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Mar. Drugs 2018, 16(5), 162;

Ascidian Toxins with Potential for Drug Development

School of Environment and Science, Griffith University, Brisbane, Queensland 4111, Australia
Received: 7 April 2018 / Revised: 5 May 2018 / Accepted: 10 May 2018 / Published: 13 May 2018
(This article belongs to the Special Issue Marine Invertebrate Toxins)
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Ascidians (tunicates) are invertebrate chordates, and prolific producers of a wide variety of biologically active secondary metabolites from cyclic peptides to aromatic alkaloids. Several of these compounds have properties which make them candidates for potential new drugs to treat diseases such as cancer. Many of these natural products are not produced by the ascidians themselves, rather by their associated symbionts. This review will focus mainly on the mechanism of action of important classes of cytotoxic molecules isolated from ascidians. These toxins affect DNA transcription, protein translation, drug efflux pumps, signaling pathways and the cytoskeleton. Two ascidian compounds have already found applications in the treatment of cancer and others are being investigated for their potential in cancer, neurodegenerative and other diseases. View Full-Text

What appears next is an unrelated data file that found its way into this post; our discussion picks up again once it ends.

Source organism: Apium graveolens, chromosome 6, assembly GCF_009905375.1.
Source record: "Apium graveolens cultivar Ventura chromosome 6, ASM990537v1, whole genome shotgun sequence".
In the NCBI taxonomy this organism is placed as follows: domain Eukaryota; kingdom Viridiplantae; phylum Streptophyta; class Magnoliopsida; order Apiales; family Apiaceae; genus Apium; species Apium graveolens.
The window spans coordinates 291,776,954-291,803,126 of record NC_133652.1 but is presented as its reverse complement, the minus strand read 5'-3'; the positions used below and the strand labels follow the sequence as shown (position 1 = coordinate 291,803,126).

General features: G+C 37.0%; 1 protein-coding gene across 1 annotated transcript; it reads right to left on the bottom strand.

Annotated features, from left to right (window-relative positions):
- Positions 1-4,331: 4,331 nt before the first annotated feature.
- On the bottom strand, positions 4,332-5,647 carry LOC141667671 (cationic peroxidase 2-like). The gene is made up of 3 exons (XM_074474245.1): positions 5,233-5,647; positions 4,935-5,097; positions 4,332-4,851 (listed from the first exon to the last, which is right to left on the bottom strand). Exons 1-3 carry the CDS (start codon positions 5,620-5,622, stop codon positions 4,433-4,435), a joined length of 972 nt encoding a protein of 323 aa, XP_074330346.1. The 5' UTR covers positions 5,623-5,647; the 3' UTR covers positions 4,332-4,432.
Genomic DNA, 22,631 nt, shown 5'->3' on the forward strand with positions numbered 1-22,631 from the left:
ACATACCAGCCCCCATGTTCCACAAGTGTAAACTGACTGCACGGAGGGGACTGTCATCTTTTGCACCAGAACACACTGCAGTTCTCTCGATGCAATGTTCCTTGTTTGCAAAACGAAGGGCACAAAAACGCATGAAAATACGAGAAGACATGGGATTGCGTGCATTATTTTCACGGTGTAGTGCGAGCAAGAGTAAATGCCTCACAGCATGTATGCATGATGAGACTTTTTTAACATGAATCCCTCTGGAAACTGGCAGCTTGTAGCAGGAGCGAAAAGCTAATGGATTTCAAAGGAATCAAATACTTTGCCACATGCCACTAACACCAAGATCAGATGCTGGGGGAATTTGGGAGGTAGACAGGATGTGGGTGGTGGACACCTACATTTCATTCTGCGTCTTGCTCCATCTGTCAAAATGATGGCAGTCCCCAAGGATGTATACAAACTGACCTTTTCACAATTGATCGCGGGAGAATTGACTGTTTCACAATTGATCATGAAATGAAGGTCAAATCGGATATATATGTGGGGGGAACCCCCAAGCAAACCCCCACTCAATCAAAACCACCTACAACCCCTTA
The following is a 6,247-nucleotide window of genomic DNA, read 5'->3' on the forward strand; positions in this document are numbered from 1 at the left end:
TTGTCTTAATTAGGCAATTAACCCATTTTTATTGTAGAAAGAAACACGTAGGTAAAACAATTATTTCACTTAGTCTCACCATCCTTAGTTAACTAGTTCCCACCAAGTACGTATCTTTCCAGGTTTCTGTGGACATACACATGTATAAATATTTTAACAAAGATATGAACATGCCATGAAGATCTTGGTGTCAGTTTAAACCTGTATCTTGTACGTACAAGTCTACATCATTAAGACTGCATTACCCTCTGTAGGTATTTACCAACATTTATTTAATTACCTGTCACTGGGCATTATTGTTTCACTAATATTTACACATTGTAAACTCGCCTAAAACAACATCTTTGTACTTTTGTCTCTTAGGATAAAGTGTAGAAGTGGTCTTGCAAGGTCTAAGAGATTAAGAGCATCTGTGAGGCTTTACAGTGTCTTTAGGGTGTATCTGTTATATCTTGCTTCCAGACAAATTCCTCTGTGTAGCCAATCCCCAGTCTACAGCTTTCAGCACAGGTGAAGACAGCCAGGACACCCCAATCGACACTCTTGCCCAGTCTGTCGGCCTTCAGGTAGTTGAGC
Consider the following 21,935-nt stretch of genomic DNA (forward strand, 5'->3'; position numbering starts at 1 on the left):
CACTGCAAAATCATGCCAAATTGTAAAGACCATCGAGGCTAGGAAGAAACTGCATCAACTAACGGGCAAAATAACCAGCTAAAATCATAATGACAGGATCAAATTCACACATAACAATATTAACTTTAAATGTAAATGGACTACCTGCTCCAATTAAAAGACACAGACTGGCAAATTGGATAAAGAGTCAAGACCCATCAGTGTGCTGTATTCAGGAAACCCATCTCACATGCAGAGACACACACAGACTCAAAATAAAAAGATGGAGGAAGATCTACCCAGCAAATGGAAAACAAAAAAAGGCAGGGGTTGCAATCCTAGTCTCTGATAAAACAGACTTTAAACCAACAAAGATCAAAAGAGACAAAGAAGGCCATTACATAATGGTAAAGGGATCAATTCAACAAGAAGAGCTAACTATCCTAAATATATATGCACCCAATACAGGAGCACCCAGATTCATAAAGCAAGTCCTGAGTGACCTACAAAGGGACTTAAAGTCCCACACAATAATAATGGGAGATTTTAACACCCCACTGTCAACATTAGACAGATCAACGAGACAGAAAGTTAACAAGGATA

Keywords: secondary metabolites; bacterial symbiosis; anticancer activity; mechanism of action secondary metabolites; bacterial symbiosis; anticancer activity; mechanism of action

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Watters, D.J. Ascidian Toxins with Potential for Drug Development. Mar. Drugs 2018, 16, 162.

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